Nonprofit, nonpartisan journalism. Supported by readers.

Donate
Topics

Poll: Smith leads Lewis in U.S. Senate race

Plus: appeals court temporarily halts a six-day extension for counting absentee ballots in Wisconsin; NY Times says Trump paid $750 in taxes the year he won the presidency; Twins open MLB playoffs against Houston Astros; and more.

Sen. Tina Smith
MinnPost photo by Lorie Shaull
Sen. Tina Smith
For the Star Tribune, Torey Van Oot reports, “Democratic U.S. Sen. Tina Smith holds a lead over Republican challenger Jason Lewis in her bid for a full six-year term in the U.S. Senate, according to a new Star Tribune/MPR News/KARE 11 Minnesota Poll. With Election Day less than six weeks away, Minnesota voters said they prefer Smith by an eight-point margin, 49 to 41%. But 10% of voters remain undecided. Smith’s lead appears to be bolstered by strong support in Hennepin and Ramsey counties, where nearly seven in 10 voters back her bid. But she trails Lewis, a former congressman and radio personality, by 6 percentage points in the outer Twin Cities suburbs, home to politically decisive swing districts. She also trails by more than 20 percentage points in northern Minnesota.”

For the Associated Press, Todd Richmond writes: “A federal appeals court on Sunday temporarily halted a six-day extension for counting absentee ballots in Wisconsin’s presidential election, a momentary victory for Republicans and President Donald Trump in the key presidential battleground state. As it stands, ballots will now be due by 8 p.m. on Election Day. A lower court judge had sided with Democrats and their allies to extend the deadline until Nov. 9. Democrats sought more time as a way to help deal with an expected historic high number of absentee ballots.”

A story by The New York Times’ Russ Buettner, Susanne Child and Mike McIntyre reports: “Donald J. Trump paid $750 in federal income taxes the year he won the presidency. In his first year in the White House, he paid another $750. He had paid no income taxes at all in 10 of the previous 15 years — largely because he reported losing much more money than he made.”

Says Lisa Shumaker for Reuters, “The number of tests coming back positive for COVID-19 is topping 25% in several states in the U.S. Midwest as cases and hospitalizations also surge in the region, according to a Reuters analysis. North Dakota’s positive test rate has averaged 30% over the past seven days compared with 6% the prior week. The positivity rate has risen to 26% in South Dakota, up from 17% the previous week, according to the analysis using testing data from The COVID Tracking Project. Minnesota and Montana are averaging 7% of tests coming back positive, but Montana’s positivity rate rose on Sunday to 20%, according to the analysis.”

At MPR, there’s this: “Wisconsin health officials on Sunday reported 2,217 new cases of the coronavirus, the fourth day in a row the state has confirmed more than 2,000 positive tests. The update showed a positivity rate of 27.6 percent for the more than 8,000 COVID-19 test results processed in the last day. That’s an indicator that many more people have infections than tests are revealing; keeping that rate below 5 percent is often cited as a goal by health officials. Wisconsin reported a single-day record of 2,817 new cases on Saturday.”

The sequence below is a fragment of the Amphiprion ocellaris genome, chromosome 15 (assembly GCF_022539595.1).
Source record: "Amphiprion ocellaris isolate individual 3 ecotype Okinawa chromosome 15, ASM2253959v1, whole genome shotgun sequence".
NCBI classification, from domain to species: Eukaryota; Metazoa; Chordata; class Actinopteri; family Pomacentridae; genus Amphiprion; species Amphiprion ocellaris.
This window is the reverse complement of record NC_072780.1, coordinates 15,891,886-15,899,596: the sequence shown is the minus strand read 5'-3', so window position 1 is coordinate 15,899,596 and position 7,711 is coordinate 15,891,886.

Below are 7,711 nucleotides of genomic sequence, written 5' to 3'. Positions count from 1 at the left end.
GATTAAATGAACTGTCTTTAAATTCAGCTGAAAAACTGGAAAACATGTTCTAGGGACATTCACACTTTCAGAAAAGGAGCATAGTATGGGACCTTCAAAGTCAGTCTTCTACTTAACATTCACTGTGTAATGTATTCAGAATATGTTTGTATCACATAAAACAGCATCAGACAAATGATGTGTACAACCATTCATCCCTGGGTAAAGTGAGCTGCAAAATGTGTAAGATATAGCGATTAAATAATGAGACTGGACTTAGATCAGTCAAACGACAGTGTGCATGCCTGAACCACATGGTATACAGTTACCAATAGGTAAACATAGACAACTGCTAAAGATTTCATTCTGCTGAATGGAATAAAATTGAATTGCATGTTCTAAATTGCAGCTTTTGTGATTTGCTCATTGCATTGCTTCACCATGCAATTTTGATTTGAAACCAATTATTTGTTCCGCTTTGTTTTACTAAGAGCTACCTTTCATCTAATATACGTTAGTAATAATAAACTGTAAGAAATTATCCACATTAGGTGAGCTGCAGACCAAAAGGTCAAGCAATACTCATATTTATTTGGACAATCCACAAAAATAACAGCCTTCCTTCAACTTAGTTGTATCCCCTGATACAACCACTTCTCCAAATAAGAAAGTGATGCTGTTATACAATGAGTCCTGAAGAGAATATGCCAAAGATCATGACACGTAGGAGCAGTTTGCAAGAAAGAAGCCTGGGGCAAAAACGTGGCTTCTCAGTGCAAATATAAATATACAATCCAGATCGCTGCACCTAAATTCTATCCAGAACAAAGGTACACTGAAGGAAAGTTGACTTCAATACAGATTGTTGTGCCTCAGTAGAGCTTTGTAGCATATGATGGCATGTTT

Article continues after advertisement

A Star Tribune story says, “A Minneapolis man pleaded guilty to a federal arson charge in connection with the arson of a St. Paul car rental business during the unrest following George Floyd’s death. Matthew Scott White, 32, of Minneapolis, pleaded guilty Friday to one count of arson in connection with the May 28 fire at Enterprise Rent-A-Car on University Avenue in St. Paul which completely destroyed the building.”

For MPR, Hannah Yang writes: “Republican U.S. Rep. Jim Hagedorn and DFL challenger Dan Feehan outlined their differing views on health care, civil unrest in the wake of the police killing of George Floyd, and Minnesota’s COVID-19 response in a debate Sunday. This election to represent Minnesota’s 1st District is a rematch of 2018, when Hagedorn narrowly defeated Feehan for the seat vacated by Democrat Tim Walz, who successfully ran for governor. …Health care was a central focus of Sunday’s debate, hosted by KEYC-TV in Mankato.”

In the Pioneer Press, Jace Frederick writes: “Timberwolves guard Malik Beasley was arrested at his west suburban home Saturday night on charges of possession of a controlled substance and receiving and concealing stolen property, according to Hennepin County jail logs. Beasley was released from jail Sunday afternoon. The Athletic was the first to report the arrest.”

As for the Twins, Phil Miller of the Star Tribune says, “A bullpen blowup in their home park is not how Rocco Baldelli and his players wanted to close this bizarre season. But in terms of the postseason, it was the best-case scenario, because by losing, the Twins avoided a first-round matchup with the White Sox, whose powerful lineup and a starters Lucas Giolito and Dallas Keuchel make them a dangerous opponent. Instead, the Twins will open a best-of-three series at Target Field on Tuesday against the Houston Astros, at 29-31 the only AL playoff team with a losing record.”

Article continues after advertisement